Lars Bang Larsen

  • “SOFT POWER”

    Curated by Eungie Joo with Jovanna Venegas

    At a moment when authoritarianism is on the rise and artful rhetoric no longer persuades, “SOFT POWER” takes its title from a Reagan-era term for exerting influence not through brute force and violence but via cultural and social values. The exhibition is curated by Eungie Joo with Jovanna Venegas and is Joo’s first major group show in the US since “The Ungovernables” at New York’s New Museum in 2012. The biographic itineraries of the twenty participating artists slant the geopolitics of the show toward Asia and the Americas, with a majority of the works

  • “Beat Generation”

    Focusing on Paris as a port of call for members of the essentially nomadic Beat movement, curators Michaud, Singh, and Fluxus artist Lebel will map the productions of the dispersed pantheon of doomed drifters across the French capital, New York, San Francisco, Mexico, and Tangier, Morocco. Set to offer a balanced view of a milieu that was chauvinistic even by the standards of midcentury bohemianism, the show will notably include a host of Beat women, including Joanne Kyger and Diane di Prima, along with the alpha males. “Beat

  • Tiril Hasselknippe

    Waist-high and not quite large enough to contain a person, four concrete objects punctuated the gallery floor. The exhibition title, “Tub,” suggested they might be containers. This viewer’s thoughts strayed to sarcophagi, wells, or troughs—pulpits, even. The works themselves are each titled Balcony, and, given their imaginative fecundity, respectively subtitled with unnecessary artfulness: residency, survival, supplies, and intersectionality (all works 2015). Three of them appear as if severed from larger volumes, evoking some fictitious previous history as functional objects, or simply

  • “Elmgreen & Dragset: The Well Fair”

    The art world has another brand-new fair. But don’t be alarmed; it’s fictional and features only one project. Presented in evenly spaced rectangular booths, “The Well Fair,” Elmgreen & Dragset’s first exhibition in China, will cannibalize nearly one hundred works created by the pair over the past twenty years. Some pieces will be only partially unpacked, and others will be more or less installed; it will seem as if visitors to this survey either missed the boat or arrived too early. The duo’s grand mimicry of the art market’s playground (replete with a

  • Elmgreen & Dragset

    Comprising three extensive scenarios that integrate a number of Michael Elmgreen and Ingar Dragset’s works with major indoor installations, “Biography,” curated by Marianne Torp, was the duo’s veritable takeover of Denmark’s national gallery. A complete four-story building violently displaced the historicist pomp of the museum’s entrance hall in a one-to-one simulation of prefabricated social housing (The One & the Many, 2011). From the ground floor and the stairs leading to the museum’s upper galleries, the structure offered views onto the “biographies” lived here, by way of empty rooms whose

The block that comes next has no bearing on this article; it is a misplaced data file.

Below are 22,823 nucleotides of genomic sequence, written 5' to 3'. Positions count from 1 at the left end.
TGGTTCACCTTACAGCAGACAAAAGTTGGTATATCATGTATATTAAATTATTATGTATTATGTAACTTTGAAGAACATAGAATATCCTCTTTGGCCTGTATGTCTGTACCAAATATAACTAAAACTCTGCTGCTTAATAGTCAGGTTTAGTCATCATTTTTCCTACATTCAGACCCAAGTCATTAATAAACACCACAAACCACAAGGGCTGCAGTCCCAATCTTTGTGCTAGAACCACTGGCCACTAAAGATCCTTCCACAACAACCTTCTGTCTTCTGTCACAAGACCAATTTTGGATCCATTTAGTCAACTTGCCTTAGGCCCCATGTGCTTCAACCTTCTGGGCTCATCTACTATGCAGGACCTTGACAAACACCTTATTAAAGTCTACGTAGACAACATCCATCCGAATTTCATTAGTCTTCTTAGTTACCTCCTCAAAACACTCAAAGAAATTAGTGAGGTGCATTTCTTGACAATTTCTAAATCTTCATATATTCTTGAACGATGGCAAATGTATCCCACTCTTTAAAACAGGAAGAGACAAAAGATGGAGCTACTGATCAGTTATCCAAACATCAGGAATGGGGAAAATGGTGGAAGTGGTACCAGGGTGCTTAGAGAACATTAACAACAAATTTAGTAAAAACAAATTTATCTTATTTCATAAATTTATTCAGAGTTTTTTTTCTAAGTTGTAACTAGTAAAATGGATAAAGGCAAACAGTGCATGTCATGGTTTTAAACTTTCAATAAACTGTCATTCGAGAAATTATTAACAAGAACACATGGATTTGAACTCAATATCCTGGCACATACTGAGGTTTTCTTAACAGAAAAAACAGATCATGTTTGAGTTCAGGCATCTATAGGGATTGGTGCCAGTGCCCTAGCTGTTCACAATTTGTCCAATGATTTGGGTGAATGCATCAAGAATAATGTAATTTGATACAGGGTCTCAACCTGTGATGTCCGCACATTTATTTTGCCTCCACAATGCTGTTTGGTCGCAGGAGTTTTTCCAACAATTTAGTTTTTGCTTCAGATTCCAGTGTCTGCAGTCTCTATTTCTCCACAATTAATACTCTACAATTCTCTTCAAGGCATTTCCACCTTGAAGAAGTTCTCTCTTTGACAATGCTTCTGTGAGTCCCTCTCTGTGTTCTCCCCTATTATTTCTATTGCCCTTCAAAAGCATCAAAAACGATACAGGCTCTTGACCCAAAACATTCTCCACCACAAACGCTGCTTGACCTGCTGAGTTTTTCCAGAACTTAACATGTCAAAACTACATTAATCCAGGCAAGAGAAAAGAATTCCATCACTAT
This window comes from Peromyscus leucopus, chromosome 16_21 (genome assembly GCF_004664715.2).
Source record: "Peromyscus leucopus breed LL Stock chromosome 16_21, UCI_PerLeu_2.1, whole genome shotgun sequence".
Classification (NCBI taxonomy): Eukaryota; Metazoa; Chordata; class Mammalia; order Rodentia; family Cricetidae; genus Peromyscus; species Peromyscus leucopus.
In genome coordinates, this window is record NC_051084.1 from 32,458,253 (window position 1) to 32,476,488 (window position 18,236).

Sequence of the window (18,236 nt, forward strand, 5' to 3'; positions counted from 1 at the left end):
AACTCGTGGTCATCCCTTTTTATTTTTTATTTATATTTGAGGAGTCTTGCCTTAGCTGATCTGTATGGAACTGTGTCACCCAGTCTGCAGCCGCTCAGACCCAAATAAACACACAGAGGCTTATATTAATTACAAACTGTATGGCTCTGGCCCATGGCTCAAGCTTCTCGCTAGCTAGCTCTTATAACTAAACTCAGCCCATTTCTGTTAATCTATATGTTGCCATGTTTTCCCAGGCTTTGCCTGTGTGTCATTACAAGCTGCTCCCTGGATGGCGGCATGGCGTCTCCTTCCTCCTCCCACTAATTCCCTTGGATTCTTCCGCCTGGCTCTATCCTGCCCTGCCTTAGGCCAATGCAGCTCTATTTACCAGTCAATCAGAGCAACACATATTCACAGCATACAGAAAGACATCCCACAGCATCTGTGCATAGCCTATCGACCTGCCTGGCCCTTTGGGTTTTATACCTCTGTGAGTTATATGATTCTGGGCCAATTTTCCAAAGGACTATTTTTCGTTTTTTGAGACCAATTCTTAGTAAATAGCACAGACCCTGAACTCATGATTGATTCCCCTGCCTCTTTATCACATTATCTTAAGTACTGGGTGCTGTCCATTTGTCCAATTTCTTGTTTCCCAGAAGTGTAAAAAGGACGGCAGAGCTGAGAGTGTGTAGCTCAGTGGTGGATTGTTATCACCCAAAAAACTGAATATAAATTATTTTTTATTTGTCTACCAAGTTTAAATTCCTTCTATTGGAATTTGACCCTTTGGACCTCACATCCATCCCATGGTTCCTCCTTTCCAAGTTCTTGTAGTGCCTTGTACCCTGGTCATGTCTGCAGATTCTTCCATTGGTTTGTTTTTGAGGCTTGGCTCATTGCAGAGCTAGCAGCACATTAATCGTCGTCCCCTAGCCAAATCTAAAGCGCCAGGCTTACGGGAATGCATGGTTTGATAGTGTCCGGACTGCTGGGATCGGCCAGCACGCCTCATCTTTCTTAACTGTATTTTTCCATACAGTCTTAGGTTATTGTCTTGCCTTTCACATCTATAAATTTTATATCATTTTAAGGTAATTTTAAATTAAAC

• 1000 WORDS: KATIE PATERSON AND MARGARET ATWOOD

    THE WORKS of Katie Paterson go sailing off the scale of civilization. Using technologies normally applied to the speed and scope of human experience, the Scottish artist zooms out or tunnels in to other, more alien dimensions, reframing natural and cosmic phenomena. When she maps the approximately twenty-seven thousand dead stars that have been observed by humankind (All the Dead Stars, 2009) or chisels a grain of sand down to the size of dust and buries it in the Sahara (Inside this desert lies the tiniest grain of sand, 2010), anthropocentric worldviews are dissipated in favor of a different

  • “Andrea Büttner: 2”

    When Andrea Büttner takes on the soulfully self-conscious themes of shame, asceticism, and faith and realizes them in clay, glass, and woodcuts, an educated pathos results. The central piece for this solo exhibition is as straightforward as it is nigh unimaginable: Based on the images that Kant mentions as examples and metaphors, she has illustrated his Critique of Judgment, thus allowing venerable philosophical concepts to turn sensual and contemporary. In the show’s other production, expanding on her performance-based work Piano Destructions, 2014, Büttner continues